Lockdown precipitated a change of pace for Greg O’Shea. A busy schedule, filled with rugby, a burgeoning media career and a succession of commercial opportunities, stripped back. From juggling all the moving parts, and operating at a million miles an hour, the handbrake on O’Shea’s daily purpose was applied overnight. The pause button on his career, both on the pitch and off it, pressed indefinitely.
Given the 25-year-old’s year, the opportunity to step off the treadmill and take stock was welcome at first. Life at home in Limerick, away from the noise, allowed O’Shea – for the first time since his Love Island experience – to step back and reset. Those weeks and months, during which the fluidity of time was an unfamiliar luxury, empowered the Ireland Sevens international to return to basics. Family, friends, and fitness.
Through it all, and leaning on an inherent positivity and a forward-looking mindset, O’Shea retained his focus and motivation. There were better days than others, and he was not exempt from the challenges of self-isolation or training at home on his own, but O’Shea kept the mind busy. The hugely-popular online Pilates classes allowed him maintain contact with the million people who follow his everyday movements on social media, while this was also an opportunity to re-engage with his Law studies.
Lockdown could have altered O’Shea’s path but, in many ways the change of schedule and pace has only reinforced his ambitions and purpose.
“We came off such a busy schedule having been in New Zealand, Sydney, LA and Vancouver before Covid,” O’Shea tells IrishRugby.ie. “So we went from living in each other’s pockets here at the IRFU High Performance Centre and travelling abroad to being completely in isolation. It was a long five months for sure because as a rugby player, there’s only so much training you can do by yourself so there were tough days. Everyone faced their own challenges and there will be more challenges to come no doubt but it’s great to be back in squad training now, just to return to some form of normality.”
O’Shea and the Ireland Men’s Sevens are into their fourth week of pre-season work at the IRFU High Performance Centre and while there is still much uncertainty about the road ahead, it was imperative the squad returned to group training under the guidance of the coaches, medical staff and strength and conditioning after such an extended break.
Days after the squad returned from the HSBC World Rugby Sevens Series double-header in LA and Vancouver back in March, Ireland entered Lockdown as Leo Varadkar delivered his epoch-making speech from the steps of the White House. It meant O’Shea’s rollercoaster eight months ground to an abrupt halt and he found himself at a standstill at home.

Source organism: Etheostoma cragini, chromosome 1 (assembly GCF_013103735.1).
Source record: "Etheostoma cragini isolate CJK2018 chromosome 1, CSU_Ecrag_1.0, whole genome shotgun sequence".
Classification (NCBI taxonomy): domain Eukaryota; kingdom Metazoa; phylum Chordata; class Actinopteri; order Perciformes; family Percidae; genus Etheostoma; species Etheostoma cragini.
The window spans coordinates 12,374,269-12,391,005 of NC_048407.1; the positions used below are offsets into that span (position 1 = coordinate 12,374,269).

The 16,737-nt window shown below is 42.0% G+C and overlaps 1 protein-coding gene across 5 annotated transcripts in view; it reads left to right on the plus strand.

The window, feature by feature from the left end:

“Yeah, personally, my last 12 months have just been a whirlwind,” he continues. “I had just come out of Love Island this time last year and then it was just six months of the craziest rollercoaster ride I could ever experience. I always tried to keep myself grounded and be a team player here and that always kept me focus. That kept me level-headed and then Covid just crashed in and took the wind out of all our sails. But I’m fit and healthy and all my friends and family are healthy so I feel lucky.
“Being back in here training has also been a real positive for the mental side of things. Rugby is such a team sport and being back with your friends and throwing a ball around, the importance of that really can’t be understated. There’s a long road ahead for everyone in the world but what I’ve learned is to take baby steps on the journey and just work towards short-term goals.”
O’Shea has come out of this period as focused and motivated as ever. After pausing his Law career after the madcap summer of 2019, O’Shea is back studying and will sit the FE-1 exams in October now that the start of the 2021 World Series campaign, scheduled for Dubai and Cape Town in November/December, has been postponed.
“We’ve a lot more spare time now as we can’t be travelling so I picked up my Law studies again,” he explains. “I set myself the challenge before everything went crazy of becoming a solicitor so my personality is that once I set myself a challenge I have to try and do it. That doesn’t mean I’m going to pass them but I’m going to try. It’s a good opportunity as we have more time on our hands so fingers crossed I can get that done as well.”
The primary motivator, however, remains the prospect of becoming an Olympian. With this summer’s Games in Tokyo pushed back a year, the Ireland Men’s Sevens will have to wait 12 months to pursue their dream of reaching the Olympics, but that extra time will allow Anthony Eddy‘s side build further ahead of the final qualifying tournament.
“Always at the back of the head is this Olympic dream. Only a fraction of people in the world can call themselves an Olympian and we’re one tournament away from getting into the Olympics. Everything is aimed towards that and everything outside our rugby lives is aimed towards the Olympics.
“We have one tournament to win and that’s a big reason why I decided to come back to the Sevens team and not follow the big celebrity life over in London last year because you’ve one opportunity to get to the pinnacle of sport, which is the Olympics, so we’re all training really hard, all fighting fit and ready to attack the rest of the season.”
O’Shea adds: “This is a once in a lifetime opportunity to play Sevens and although it’s not the longest lasting career, it’s one of the best careers you can have in my opinion. I was on the XVs side for four years and now I’m on the Sevens side, and I absolutely love it. You get to travel the world, make great friends and a chance to get to the Olympics and play on the world stage. It’s a great way to get a green jersey onto the back and for any young players who want to pursue rugby, Sevens is a great pathway.
“I love it and wouldn’t change a thing about it.”